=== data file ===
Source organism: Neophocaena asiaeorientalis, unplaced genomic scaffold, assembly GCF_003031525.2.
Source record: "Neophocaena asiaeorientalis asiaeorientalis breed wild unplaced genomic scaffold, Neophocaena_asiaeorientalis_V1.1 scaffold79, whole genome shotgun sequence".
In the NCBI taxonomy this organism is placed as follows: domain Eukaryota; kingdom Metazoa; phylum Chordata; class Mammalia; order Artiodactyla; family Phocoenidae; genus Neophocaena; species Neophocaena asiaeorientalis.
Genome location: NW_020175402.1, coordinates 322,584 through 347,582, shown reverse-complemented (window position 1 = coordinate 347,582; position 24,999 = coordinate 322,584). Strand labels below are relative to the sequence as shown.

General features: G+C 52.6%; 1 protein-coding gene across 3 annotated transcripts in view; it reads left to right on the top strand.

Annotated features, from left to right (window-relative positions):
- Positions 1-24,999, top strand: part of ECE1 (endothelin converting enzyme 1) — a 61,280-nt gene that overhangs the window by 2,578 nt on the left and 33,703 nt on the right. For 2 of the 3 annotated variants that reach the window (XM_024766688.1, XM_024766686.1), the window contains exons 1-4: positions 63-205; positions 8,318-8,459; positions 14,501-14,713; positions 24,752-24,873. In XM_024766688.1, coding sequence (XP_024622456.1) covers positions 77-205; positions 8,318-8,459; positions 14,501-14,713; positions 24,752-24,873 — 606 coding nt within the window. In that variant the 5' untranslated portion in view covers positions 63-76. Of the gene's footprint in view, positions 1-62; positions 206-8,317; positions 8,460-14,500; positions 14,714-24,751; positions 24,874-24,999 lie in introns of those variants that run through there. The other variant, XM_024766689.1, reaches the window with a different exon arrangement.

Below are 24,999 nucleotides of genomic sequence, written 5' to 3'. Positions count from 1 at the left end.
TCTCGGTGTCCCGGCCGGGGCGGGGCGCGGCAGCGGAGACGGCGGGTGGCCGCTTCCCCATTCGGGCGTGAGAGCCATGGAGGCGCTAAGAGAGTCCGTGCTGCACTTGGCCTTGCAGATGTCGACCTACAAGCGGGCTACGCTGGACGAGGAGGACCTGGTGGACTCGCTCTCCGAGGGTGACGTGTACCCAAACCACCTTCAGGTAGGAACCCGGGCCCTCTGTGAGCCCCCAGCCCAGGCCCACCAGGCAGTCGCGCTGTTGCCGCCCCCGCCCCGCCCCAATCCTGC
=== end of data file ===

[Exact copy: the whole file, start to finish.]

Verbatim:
Source organism: Neophocaena asiaeorientalis, unplaced genomic scaffold, assembly GCF_003031525.2.
Source record: "Neophocaena asiaeorientalis asiaeorientalis breed wild unplaced genomic scaffold, Neophocaena_asiaeorientalis_V1.1 scaffold79, whole genome shotgun sequence".
In the NCBI taxonomy this organism is placed as follows: domain Eukaryota; kingdom Metazoa; phylum Chordata; class Mammalia; order Artiodactyla; family Phocoenidae; genus Neophocaena; species Neophocaena asiaeorientalis.
Genome location: NW_020175402.1, coordinates 322,584 through 347,582, shown reverse-complemented (window position 1 = coordinate 347,582; position 24,999 = coordinate 322,584). Strand labels below are relative to the sequence as shown.

General features: G+C 52.6%; 1 protein-coding gene across 3 annotated transcripts in view; it reads left to right on the top strand.

Annotated features, from left to right (window-relative positions):
- Positions 1-24,999, top strand: part of ECE1 (endothelin converting enzyme 1) — a 61,280-nt gene that overhangs the window by 2,578 nt on the left and 33,703 nt on the right. For 2 of the 3 annotated variants that reach the window (XM_024766688.1, XM_024766686.1), the window contains exons 1-4: positions 63-205; positions 8,318-8,459; positions 14,501-14,713; positions 24,752-24,873. In XM_024766688.1, coding sequence (XP_024622456.1) covers positions 77-205; positions 8,318-8,459; positions 14,501-14,713; positions 24,752-24,873 — 606 coding nt within the window. In that variant the 5' untranslated portion in view covers positions 63-76. Of the gene's footprint in view, positions 1-62; positions 206-8,317; positions 8,460-14,500; positions 14,714-24,751; positions 24,874-24,999 lie in introns of those variants that run through there. The other variant, XM_024766689.1, reaches the window with a different exon arrangement.

Below are 24,999 nucleotides of genomic sequence, written 5' to 3'. Positions count from 1 at the left end.
TCTCGGTGTCCCGGCCGGGGCGGGGCGCGGCAGCGGAGACGGCGGGTGGCCGCTTCCCCATTCGGGCGTGAGAGCCATGGAGGCGCTAAGAGAGTCCGTGCTGCACTTGGCCTTGCAGATGTCGACCTACAAGCGGGCTACGCTGGACGAGGAGGACCTGGTGGACTCGCTCTCCGAGGGTGACGTGTACCCAAACCACCTTCAGGTAGGAACCCGGGCCCTCTGTGAGCCCCCAGCCCAGGCCCACCAGGCAGTCGCGCTGTTGCCGCCCCCGCCCCGCCCCAATCCTGC